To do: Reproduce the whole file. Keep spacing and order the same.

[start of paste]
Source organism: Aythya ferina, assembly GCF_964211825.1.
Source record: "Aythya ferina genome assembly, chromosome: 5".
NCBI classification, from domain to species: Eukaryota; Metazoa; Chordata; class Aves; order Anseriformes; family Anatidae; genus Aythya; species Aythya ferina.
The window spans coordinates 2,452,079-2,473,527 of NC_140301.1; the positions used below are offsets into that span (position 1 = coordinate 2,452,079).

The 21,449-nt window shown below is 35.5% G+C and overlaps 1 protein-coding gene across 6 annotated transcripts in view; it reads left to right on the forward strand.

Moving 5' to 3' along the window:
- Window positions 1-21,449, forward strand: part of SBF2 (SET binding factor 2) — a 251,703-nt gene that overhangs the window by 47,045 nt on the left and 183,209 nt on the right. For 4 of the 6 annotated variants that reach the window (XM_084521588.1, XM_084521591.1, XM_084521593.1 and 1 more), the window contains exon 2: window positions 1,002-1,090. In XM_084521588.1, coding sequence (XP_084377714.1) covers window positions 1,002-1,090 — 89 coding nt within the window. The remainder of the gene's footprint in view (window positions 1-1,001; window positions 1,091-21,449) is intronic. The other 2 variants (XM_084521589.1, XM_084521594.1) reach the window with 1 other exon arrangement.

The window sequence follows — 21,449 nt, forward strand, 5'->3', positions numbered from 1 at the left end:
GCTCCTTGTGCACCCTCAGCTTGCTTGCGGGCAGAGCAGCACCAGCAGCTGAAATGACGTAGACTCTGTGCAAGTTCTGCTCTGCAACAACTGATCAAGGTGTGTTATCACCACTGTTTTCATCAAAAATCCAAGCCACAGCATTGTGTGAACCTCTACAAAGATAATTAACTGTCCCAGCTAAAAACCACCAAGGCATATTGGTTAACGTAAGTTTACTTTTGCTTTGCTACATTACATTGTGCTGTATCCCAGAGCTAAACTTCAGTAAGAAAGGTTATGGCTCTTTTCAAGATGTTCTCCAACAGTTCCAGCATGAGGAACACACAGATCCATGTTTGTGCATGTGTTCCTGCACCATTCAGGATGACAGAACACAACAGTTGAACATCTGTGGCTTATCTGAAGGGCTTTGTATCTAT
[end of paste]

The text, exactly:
Source organism: Aythya ferina, assembly GCF_964211825.1.
Source record: "Aythya ferina genome assembly, chromosome: 5".
NCBI classification, from domain to species: Eukaryota; Metazoa; Chordata; class Aves; order Anseriformes; family Anatidae; genus Aythya; species Aythya ferina.
The window spans coordinates 2,452,079-2,473,527 of NC_140301.1; the positions used below are offsets into that span (position 1 = coordinate 2,452,079).

The 21,449-nt window shown below is 35.5% G+C and overlaps 1 protein-coding gene across 6 annotated transcripts in view; it reads left to right on the forward strand.

Moving 5' to 3' along the window:
- Window positions 1-21,449, forward strand: part of SBF2 (SET binding factor 2) — a 251,703-nt gene that overhangs the window by 47,045 nt on the left and 183,209 nt on the right. For 4 of the 6 annotated variants that reach the window (XM_084521588.1, XM_084521591.1, XM_084521593.1 and 1 more), the window contains exon 2: window positions 1,002-1,090. In XM_084521588.1, coding sequence (XP_084377714.1) covers window positions 1,002-1,090 — 89 coding nt within the window. The remainder of the gene's footprint in view (window positions 1-1,001; window positions 1,091-21,449) is intronic. The other 2 variants (XM_084521589.1, XM_084521594.1) reach the window with 1 other exon arrangement.

The window sequence follows — 21,449 nt, forward strand, 5'->3', positions numbered from 1 at the left end:
GCTCCTTGTGCACCCTCAGCTTGCTTGCGGGCAGAGCAGCACCAGCAGCTGAAATGACGTAGACTCTGTGCAAGTTCTGCTCTGCAACAACTGATCAAGGTGTGTTATCACCACTGTTTTCATCAAAAATCCAAGCCACAGCATTGTGTGAACCTCTACAAAGATAATTAACTGTCCCAGCTAAAAACCACCAAGGCATATTGGTTAACGTAAGTTTACTTTTGCTTTGCTACATTACATTGTGCTGTATCCCAGAGCTAAACTTCAGTAAGAAAGGTTATGGCTCTTTTCAAGATGTTCTCCAACAGTTCCAGCATGAGGAACACACAGATCCATGTTTGTGCATGTGTTCCTGCACCATTCAGGATGACAGAACACAACAGTTGAACATCTGTGGCTTATCTGAAGGGCTTTGTATCTAT